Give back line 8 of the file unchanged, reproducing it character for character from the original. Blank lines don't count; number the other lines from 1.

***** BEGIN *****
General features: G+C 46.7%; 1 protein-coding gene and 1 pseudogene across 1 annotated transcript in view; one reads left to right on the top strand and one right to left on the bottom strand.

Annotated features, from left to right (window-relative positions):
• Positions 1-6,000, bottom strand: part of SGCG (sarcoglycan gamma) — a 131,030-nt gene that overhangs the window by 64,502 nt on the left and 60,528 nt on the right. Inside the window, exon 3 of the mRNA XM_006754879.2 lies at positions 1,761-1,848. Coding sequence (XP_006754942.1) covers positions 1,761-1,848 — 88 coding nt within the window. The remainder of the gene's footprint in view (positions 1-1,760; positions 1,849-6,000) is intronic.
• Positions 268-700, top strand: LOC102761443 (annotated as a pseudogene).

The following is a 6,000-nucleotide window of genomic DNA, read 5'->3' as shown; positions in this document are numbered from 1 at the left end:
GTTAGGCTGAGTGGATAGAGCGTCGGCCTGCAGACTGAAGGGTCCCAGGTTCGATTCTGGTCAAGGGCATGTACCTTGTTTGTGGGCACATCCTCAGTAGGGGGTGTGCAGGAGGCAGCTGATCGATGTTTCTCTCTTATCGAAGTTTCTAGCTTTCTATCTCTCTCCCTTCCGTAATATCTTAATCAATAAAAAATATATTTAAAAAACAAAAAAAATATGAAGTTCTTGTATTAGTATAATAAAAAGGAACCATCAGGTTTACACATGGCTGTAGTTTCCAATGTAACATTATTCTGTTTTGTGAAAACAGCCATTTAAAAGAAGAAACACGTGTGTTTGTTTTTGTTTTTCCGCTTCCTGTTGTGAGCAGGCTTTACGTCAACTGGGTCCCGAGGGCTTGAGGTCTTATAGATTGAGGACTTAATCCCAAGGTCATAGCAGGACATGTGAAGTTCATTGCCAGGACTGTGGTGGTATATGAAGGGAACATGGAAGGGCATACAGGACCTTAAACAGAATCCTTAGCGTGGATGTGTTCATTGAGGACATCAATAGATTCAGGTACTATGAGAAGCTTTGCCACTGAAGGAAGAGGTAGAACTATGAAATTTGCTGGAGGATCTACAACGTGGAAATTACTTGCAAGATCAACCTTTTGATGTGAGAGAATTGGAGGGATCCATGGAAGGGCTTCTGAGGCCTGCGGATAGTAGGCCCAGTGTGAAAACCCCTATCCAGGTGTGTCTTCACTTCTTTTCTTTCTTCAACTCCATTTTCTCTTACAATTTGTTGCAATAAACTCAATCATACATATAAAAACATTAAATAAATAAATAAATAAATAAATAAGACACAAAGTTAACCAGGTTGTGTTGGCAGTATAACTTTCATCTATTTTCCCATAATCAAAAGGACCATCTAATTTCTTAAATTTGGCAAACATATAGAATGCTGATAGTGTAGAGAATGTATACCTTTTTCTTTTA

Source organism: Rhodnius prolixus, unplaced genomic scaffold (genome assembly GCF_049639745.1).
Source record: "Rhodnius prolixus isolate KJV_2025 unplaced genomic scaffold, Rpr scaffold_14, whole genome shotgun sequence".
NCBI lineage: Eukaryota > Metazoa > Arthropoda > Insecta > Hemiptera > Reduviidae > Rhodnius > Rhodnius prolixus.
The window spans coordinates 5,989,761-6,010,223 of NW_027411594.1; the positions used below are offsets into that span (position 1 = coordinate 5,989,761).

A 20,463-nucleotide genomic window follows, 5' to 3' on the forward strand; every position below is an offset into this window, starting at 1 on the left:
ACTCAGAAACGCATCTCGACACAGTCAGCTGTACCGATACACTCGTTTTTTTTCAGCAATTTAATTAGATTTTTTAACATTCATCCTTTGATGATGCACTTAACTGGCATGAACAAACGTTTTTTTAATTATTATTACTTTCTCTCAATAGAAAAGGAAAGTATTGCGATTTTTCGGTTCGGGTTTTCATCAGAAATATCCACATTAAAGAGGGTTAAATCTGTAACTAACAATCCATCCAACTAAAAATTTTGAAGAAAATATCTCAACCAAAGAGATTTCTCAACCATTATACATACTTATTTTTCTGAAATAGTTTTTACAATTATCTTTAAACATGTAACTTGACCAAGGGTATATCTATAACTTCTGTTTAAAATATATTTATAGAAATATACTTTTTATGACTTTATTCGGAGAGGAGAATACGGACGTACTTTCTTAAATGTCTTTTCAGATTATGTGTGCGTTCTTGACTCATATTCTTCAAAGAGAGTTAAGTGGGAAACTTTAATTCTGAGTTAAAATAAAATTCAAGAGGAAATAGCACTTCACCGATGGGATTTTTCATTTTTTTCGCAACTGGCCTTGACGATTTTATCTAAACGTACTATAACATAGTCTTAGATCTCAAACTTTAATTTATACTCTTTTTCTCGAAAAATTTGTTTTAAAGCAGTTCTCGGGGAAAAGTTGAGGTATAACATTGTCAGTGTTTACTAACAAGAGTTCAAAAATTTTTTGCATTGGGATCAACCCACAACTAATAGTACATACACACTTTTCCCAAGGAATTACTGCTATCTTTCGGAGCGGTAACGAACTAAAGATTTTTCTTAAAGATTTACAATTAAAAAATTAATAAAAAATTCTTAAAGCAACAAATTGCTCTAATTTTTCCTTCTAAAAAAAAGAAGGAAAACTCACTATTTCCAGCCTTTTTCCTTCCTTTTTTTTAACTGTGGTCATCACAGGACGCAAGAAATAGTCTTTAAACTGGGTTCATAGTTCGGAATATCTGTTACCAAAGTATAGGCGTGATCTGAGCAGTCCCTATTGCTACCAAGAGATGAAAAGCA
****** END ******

Source record: "Rhodnius prolixus isolate KJV_2025 unplaced genomic scaffold, Rpr scaffold_14, whole genome shotgun sequence".